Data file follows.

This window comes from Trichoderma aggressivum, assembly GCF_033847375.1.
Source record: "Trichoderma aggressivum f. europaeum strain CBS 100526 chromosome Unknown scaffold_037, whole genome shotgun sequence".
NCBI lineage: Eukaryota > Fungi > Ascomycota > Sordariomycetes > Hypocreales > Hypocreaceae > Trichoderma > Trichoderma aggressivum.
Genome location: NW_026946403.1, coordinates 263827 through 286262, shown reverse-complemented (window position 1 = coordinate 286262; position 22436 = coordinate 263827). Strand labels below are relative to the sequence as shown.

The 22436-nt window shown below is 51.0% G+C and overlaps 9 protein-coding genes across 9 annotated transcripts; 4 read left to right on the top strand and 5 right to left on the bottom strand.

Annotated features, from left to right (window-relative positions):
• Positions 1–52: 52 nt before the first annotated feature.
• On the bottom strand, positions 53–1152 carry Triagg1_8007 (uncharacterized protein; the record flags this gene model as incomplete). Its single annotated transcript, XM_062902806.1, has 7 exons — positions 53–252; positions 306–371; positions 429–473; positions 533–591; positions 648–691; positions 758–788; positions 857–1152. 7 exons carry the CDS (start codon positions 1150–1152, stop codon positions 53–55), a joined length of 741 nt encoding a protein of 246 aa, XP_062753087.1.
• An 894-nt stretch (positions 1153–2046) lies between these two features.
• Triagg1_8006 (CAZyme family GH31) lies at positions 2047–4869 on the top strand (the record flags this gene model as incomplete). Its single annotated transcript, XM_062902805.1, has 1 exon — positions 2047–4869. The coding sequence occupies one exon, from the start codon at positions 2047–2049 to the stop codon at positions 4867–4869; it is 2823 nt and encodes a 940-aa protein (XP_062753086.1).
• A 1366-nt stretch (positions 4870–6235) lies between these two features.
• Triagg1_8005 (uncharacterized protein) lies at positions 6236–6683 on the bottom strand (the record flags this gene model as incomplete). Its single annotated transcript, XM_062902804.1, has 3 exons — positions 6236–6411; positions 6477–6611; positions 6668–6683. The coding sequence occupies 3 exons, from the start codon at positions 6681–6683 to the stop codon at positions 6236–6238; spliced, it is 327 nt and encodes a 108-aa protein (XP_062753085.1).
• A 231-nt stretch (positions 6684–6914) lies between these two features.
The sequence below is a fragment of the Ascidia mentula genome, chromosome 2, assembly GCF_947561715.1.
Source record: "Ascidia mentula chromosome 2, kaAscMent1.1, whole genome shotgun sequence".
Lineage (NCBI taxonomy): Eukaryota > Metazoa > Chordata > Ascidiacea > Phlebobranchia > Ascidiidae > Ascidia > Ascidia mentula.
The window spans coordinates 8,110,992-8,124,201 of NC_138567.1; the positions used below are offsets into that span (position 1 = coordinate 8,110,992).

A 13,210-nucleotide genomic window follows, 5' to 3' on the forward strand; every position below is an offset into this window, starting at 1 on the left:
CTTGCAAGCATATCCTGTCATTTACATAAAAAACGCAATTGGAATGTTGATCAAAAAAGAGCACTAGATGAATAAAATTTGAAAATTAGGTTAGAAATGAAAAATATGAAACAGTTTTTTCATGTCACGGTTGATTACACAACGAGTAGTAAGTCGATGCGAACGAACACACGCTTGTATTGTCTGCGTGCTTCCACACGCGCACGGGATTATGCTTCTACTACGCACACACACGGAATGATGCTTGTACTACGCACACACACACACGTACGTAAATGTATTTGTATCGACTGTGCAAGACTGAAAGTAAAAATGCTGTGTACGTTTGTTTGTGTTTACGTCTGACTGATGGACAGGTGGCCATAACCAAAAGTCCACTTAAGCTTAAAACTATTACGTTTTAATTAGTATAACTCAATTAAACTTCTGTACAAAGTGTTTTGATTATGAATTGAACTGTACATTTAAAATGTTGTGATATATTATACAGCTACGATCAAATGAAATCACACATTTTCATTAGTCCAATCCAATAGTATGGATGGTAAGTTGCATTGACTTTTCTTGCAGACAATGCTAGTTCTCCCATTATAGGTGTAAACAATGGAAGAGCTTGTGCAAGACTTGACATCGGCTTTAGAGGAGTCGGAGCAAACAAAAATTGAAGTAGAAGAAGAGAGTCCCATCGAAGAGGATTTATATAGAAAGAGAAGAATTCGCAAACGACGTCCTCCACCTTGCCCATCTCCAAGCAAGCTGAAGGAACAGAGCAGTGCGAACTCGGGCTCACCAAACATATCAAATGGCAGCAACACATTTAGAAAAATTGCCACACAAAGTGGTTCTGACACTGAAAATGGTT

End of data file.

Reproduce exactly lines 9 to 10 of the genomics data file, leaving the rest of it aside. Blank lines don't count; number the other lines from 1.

• An 894-nt stretch (positions 1153–2046) lies between these two features.
• Triagg1_8006 (CAZyme family GH31) lies at positions 2047–4869 on the top strand (the record flags this gene model as incomplete). Its single annotated transcript, XM_062902805.1, has 1 exon — positions 2047–4869. The coding sequence occupies one exon, from the start codon at positions 2047–2049 to the stop codon at positions 4867–4869; it is 2823 nt and encodes a 940-aa protein (XP_062753086.1).